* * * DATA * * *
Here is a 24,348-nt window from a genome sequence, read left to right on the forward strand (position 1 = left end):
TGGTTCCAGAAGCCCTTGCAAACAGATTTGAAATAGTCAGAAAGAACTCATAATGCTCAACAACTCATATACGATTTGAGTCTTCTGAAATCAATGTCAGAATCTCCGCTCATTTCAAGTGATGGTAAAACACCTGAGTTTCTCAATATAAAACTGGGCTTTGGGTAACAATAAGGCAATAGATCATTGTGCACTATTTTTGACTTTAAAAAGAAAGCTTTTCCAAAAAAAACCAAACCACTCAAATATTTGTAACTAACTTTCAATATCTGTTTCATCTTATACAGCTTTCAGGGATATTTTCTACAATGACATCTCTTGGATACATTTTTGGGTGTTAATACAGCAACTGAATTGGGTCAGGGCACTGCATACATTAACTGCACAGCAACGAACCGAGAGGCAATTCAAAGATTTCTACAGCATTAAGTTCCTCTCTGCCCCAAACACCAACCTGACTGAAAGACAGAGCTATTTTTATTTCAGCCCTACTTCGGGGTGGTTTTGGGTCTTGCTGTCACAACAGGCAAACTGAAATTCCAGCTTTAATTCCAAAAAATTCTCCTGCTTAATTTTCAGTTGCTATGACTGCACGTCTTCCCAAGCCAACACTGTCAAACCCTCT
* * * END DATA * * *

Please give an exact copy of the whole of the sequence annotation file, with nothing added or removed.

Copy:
Here is a 24,348-nt window from a genome sequence, read left to right on the forward strand (position 1 = left end):
TGGTTCCAGAAGCCCTTGCAAACAGATTTGAAATAGTCAGAAAGAACTCATAATGCTCAACAACTCATATACGATTTGAGTCTTCTGAAATCAATGTCAGAATCTCCGCTCATTTCAAGTGATGGTAAAACACCTGAGTTTCTCAATATAAAACTGGGCTTTGGGTAACAATAAGGCAATAGATCATTGTGCACTATTTTTGACTTTAAAAAGAAAGCTTTTCCAAAAAAAACCAAACCACTCAAATATTTGTAACTAACTTTCAATATCTGTTTCATCTTATACAGCTTTCAGGGATATTTTCTACAATGACATCTCTTGGATACATTTTTGGGTGTTAATACAGCAACTGAATTGGGTCAGGGCACTGCATACATTAACTGCACAGCAACGAACCGAGAGGCAATTCAAAGATTTCTACAGCATTAAGTTCCTCTCTGCCCCAAACACCAACCTGACTGAAAGACAGAGCTATTTTTATTTCAGCCCTACTTCGGGGTGGTTTTGGGTCTTGCTGTCACAACAGGCAAACTGAAATTCCAGCTTTAATTCCAAAAAATTCTCCTGCTTAATTTTCAGTTGCTATGACTGCACGTCTTCCCAAGCCAACACTGTCAAACCCTCT